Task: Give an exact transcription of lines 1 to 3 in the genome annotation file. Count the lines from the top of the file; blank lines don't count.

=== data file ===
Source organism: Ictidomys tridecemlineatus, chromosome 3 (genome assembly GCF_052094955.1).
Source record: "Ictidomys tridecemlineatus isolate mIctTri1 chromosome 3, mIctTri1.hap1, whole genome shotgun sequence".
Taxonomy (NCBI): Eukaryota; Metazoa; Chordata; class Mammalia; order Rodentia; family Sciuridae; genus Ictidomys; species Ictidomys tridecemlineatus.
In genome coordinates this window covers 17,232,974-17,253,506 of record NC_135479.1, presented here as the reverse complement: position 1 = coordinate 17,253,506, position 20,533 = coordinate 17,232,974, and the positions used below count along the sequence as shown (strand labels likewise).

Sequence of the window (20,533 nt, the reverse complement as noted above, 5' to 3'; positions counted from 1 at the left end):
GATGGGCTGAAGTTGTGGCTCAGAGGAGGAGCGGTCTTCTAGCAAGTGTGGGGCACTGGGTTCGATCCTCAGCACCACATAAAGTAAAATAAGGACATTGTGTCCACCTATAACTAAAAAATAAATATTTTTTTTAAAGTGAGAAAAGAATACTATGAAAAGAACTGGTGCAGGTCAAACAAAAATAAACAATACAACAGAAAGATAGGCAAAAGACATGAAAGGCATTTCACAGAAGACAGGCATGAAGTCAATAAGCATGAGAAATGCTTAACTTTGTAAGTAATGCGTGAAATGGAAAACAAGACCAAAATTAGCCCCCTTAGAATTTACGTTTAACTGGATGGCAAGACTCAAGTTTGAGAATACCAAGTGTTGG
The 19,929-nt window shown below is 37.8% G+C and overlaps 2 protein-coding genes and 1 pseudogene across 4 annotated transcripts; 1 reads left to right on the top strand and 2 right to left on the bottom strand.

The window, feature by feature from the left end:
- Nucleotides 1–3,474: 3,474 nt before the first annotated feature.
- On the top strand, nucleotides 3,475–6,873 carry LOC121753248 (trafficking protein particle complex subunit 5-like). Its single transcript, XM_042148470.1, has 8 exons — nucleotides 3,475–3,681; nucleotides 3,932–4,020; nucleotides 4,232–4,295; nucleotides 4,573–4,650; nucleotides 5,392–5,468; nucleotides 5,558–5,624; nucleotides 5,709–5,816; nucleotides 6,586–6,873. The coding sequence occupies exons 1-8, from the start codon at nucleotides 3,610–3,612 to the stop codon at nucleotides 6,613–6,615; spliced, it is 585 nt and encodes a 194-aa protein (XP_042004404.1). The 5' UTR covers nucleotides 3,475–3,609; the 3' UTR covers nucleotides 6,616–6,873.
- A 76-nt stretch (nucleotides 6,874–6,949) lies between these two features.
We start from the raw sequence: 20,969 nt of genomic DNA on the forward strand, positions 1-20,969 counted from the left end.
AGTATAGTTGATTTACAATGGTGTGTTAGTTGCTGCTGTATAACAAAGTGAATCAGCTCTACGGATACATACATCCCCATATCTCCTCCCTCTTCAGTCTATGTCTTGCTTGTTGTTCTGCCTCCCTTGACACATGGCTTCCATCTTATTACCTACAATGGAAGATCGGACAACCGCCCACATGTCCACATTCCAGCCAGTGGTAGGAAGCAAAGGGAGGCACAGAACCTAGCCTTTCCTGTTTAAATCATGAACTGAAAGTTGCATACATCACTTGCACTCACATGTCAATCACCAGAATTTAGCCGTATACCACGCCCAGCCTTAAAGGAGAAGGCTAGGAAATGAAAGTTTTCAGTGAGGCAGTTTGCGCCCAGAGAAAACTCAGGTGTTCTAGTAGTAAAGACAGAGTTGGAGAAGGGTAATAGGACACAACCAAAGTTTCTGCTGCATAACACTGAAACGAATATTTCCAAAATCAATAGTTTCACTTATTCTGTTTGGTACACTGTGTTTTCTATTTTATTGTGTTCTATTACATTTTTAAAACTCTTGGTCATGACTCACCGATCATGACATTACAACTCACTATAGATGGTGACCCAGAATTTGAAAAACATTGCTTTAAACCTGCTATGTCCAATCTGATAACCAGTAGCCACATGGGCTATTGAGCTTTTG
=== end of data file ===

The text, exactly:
Source organism: Ictidomys tridecemlineatus, chromosome 3 (genome assembly GCF_052094955.1).
Source record: "Ictidomys tridecemlineatus isolate mIctTri1 chromosome 3, mIctTri1.hap1, whole genome shotgun sequence".
Taxonomy (NCBI): Eukaryota; Metazoa; Chordata; class Mammalia; order Rodentia; family Sciuridae; genus Ictidomys; species Ictidomys tridecemlineatus.